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Health Affairs Interview: Understanding The Swiss Health System



August 13th, 2010
by Chris Fleming

Switzerland has been “rediscovered” as a source of inspiration for the American health care system – which is somewhat ironic, since, as former Swiss health minister Thomas Zeltner tells Tsung-Mei Cheng in an August 2010 Health Affairs interview, Switzerland’s model of “managed competition” among private health insurance plans is rooted in the work of longtime Health Affairs contributor Allan Enthoven.

As Health Affairs Editor-in-Chief Susan Dentzer notes in her introduction to the journal’s August issue, titled Lessons From Around The World, “it’s not sensible to reduce another country’s complicated health system to just one or two bullet points.” As the Zeltner interview makes clear, Dentzer says, the Swiss system has

been governed by laws and regulations that place the emphasis on “management” as much as on “competition.” Specifically, Zeltner points to his nation’s requirement that health plans and providers negotiate with each other over prices—with the Swiss government watching over the negotiators’ shoulders and determining prices if negotiations fail.


Zeltner retired in December of last year after 19 years as head of Switzerland’s federal Office of Public Health (for national duties) and as secretary of health (for international activities) for nineteen years. He oversaw the health care overhaul Switzerland undertook in 1996, which has much in common with reforms now underway in the United States. In his interview with Cheng, Zeltner explains how the Swiss private health insurance system works, the significant regulatory role that the government plays in Swiss health care, the strengths and weaknesses of the Swiss health system, and what lessons his experience with that system holds for the United States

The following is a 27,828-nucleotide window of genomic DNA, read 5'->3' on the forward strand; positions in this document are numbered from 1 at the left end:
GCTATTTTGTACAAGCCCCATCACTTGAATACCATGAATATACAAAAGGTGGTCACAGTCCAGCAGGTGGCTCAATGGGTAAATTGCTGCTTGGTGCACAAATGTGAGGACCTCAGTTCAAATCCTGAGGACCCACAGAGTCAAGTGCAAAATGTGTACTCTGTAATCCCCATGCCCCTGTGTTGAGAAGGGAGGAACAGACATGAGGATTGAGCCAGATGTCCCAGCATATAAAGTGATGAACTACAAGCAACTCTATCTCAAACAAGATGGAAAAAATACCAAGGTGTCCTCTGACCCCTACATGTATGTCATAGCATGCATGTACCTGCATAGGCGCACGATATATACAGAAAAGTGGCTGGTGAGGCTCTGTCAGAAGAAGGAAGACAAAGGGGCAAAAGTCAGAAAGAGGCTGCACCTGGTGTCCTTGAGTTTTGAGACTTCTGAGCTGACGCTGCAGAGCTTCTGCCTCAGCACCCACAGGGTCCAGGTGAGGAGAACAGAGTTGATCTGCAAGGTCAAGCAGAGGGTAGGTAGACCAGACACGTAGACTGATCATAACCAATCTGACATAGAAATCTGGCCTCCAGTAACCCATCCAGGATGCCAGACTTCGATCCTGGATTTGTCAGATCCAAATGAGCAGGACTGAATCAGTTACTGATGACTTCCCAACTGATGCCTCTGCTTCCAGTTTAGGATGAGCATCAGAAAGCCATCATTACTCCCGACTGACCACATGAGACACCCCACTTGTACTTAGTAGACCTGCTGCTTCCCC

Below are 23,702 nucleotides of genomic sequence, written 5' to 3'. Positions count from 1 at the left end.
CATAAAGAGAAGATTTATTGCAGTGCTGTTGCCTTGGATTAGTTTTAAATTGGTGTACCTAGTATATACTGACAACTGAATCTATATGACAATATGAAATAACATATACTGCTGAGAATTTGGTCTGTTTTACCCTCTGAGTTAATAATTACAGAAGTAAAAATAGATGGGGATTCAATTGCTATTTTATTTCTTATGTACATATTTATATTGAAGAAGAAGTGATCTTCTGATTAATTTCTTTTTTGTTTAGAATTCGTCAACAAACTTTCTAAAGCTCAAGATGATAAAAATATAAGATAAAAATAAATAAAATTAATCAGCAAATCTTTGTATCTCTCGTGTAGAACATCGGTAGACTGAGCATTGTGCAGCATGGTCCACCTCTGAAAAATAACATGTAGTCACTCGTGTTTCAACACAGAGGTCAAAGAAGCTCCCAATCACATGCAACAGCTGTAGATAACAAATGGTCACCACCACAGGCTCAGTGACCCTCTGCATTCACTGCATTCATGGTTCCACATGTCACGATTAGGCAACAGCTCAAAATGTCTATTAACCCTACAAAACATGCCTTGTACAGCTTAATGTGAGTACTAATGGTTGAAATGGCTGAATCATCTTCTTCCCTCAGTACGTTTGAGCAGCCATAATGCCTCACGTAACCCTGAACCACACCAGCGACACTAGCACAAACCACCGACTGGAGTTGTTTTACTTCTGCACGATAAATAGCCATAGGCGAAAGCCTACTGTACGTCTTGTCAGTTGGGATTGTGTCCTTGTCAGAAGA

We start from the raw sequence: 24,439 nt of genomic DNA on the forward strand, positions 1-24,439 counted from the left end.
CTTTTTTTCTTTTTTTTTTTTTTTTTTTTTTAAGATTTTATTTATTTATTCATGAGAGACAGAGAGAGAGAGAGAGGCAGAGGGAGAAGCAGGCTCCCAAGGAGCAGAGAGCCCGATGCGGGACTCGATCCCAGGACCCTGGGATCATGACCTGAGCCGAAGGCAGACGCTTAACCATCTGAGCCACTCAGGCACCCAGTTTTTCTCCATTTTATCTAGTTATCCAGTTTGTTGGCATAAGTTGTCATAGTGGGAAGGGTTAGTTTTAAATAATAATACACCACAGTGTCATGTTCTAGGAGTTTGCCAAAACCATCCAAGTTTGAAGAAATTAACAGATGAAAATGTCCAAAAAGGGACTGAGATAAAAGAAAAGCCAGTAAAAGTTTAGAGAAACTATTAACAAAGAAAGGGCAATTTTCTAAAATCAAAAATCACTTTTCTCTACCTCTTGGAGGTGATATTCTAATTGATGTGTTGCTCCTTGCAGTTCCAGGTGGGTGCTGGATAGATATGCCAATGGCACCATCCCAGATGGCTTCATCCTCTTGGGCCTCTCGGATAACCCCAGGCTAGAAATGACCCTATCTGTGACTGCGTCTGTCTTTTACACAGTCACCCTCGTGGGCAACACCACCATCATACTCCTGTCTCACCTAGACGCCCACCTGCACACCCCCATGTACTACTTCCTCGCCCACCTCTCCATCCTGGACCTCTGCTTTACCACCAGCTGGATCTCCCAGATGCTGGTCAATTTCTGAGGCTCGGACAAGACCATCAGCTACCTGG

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1 Response to “Health Affairs Interview: Understanding The Swiss Health System”

  1. Jeff Goldsmith Says:

    This was a fascinating interview.

    Per Susan’s comment, the cost containment appears to come from price controls, not competitive pressures on the health system. It looks like the main function of the health plans is just to pay the bills. Pharmaceutical prices are set by the government and provider prices thru German style supervised collective bargaining between providers and health plans within government set price guidelines. No selective contracting, no risk sharing with providers, no organized care systems. And the Swiss pay out of pocket almost TWICE what Americans pay (28% vs. 15%) as a percentage of total spending. The Swiss are a long way from Alain Enthoven, but at least they got the employers out of the mix . . .

    Great job, May!

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